Drug overdoses are currently the number one accidental cause of death in the United States, with approximately 130 people dying each day because of opioid abuse. Unintentional injuries, which includes opioid overdoses, are the third most common cause of death in the country.
If these numbers tell us anything, it is that opioid abuse is deadly. The disease of addiction requires professional treatment just as any other disease or health condition does, however when trapped in the cycle of opioid abuse, getting help can be the last thing that a user is thinking about.
Unfortunately, time is never on the side of someone who is experiencing opioid addiction and dependency.
Of the near 3 million people in the country who are active in their opioid addiction, not nearly enough are getting the help they need in order to stop, despite addiction treatment centers and services being located in all 50 states.
Despite the continual increase in awareness about addiction as a disease, the public struggles to view or treat someone with an opioid addiction as a person unworthy of dignity, respect, or even the help that they so need. This is why some opioid users steer clear from admitting they have a problem and asking for help.
However, it is vital to understand that continuing to abuse opioids of any kind can and usually does lead to death. Attempting to stop using on one’s own can prove to be near impossible and feeling disgraced in unsuccessful attempts in doing so can only fuel more abuse. Those who are addicted to opioids like heroin, Percocet, or fentanyl do not have to go it alone, nor do they need to pay the ultimate price for their addiction. Medication-assisted treatment (MAT) can help.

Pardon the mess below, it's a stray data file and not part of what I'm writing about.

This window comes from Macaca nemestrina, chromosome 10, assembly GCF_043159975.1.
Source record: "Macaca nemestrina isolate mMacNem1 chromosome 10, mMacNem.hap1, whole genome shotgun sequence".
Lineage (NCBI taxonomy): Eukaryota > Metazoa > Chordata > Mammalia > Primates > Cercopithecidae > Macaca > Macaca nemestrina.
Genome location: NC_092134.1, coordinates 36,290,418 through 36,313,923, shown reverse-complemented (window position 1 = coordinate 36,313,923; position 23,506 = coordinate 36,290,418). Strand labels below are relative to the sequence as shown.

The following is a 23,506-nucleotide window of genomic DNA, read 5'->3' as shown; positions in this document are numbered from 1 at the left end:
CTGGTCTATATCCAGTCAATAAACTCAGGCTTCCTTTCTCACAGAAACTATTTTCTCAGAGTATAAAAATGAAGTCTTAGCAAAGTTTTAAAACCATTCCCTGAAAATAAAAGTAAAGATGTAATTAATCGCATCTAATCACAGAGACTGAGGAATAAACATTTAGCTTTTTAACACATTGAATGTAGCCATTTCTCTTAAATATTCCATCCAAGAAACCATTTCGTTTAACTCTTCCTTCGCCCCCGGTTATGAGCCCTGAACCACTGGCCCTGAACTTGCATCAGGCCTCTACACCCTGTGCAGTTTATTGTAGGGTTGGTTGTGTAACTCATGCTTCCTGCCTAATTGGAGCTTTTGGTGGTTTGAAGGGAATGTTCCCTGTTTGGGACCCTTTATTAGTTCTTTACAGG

Medication-Assisted Treatment for Opioid Addiction
Designed to treat opioid addiction, Medication-assisted treatment has saved the lives of those who were once dependent on opioids. Today, it continues to be considered the most viable and effective treatment approach for clients looking to recover from opioid addiction.
Despite the popular misconception that this form of treatment only replaces one opioid with another, medication-assisted treatment is regularly referred to as the “gold standard” of opioid addiction treatment because of the several important benefits that it brings into the lives of those who are struggling to end their opioid abuse for good.
When a client begins medication-assisted treatment, he or she will immediately begin to benefit from its effectiveness in decreasing overwhelming cravings for continued opioid use and intense withdrawal symptoms. This is because the medications used in this form of treatment, such as